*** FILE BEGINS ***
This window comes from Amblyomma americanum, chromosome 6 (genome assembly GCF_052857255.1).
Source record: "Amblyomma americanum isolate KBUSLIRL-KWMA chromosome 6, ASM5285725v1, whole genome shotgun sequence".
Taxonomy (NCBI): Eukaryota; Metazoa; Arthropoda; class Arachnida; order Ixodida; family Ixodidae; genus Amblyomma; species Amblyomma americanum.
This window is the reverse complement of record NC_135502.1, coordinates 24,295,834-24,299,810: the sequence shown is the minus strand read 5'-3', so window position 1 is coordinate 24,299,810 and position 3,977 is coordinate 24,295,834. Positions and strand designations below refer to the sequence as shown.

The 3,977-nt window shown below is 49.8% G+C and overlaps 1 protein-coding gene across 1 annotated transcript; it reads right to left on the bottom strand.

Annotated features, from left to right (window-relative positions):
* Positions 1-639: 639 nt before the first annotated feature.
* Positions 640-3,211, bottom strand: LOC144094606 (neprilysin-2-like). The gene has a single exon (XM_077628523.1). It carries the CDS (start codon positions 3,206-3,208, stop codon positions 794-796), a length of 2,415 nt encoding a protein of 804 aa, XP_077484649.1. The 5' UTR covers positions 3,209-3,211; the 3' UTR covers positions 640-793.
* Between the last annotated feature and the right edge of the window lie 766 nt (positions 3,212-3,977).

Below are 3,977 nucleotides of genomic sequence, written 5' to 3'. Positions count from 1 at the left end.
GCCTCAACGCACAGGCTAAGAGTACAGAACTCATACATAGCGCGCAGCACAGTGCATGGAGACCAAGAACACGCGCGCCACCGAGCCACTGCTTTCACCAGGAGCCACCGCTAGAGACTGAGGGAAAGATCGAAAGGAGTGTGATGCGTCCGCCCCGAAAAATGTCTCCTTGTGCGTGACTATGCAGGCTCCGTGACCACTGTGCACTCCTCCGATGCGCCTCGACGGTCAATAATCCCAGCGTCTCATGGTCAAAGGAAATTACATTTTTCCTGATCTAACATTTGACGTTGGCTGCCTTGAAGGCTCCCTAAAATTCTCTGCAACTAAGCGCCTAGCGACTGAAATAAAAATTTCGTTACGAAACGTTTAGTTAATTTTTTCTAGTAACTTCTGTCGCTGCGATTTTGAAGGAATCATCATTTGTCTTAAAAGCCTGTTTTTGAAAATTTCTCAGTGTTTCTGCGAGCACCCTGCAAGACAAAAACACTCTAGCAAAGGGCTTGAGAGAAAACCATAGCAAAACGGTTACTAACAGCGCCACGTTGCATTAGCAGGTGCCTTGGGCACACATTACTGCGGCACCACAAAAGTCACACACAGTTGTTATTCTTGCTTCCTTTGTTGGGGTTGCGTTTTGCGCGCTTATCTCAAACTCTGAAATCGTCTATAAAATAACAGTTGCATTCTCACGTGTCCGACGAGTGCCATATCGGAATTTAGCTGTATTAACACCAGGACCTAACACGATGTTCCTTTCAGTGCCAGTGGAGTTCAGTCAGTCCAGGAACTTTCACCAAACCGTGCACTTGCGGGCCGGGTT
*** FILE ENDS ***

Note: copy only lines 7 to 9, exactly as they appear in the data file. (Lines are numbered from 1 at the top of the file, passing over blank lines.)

* Positions 1-639: 639 nt before the first annotated feature.
* Positions 640-3,211, bottom strand: LOC144094606 (neprilysin-2-like). The gene has a single exon (XM_077628523.1). It carries the CDS (start codon positions 3,206-3,208, stop codon positions 794-796), a length of 2,415 nt encoding a protein of 804 aa, XP_077484649.1. The 5' UTR covers positions 3,209-3,211; the 3' UTR covers positions 640-793.
* Between the last annotated feature and the right edge of the window lie 766 nt (positions 3,212-3,977).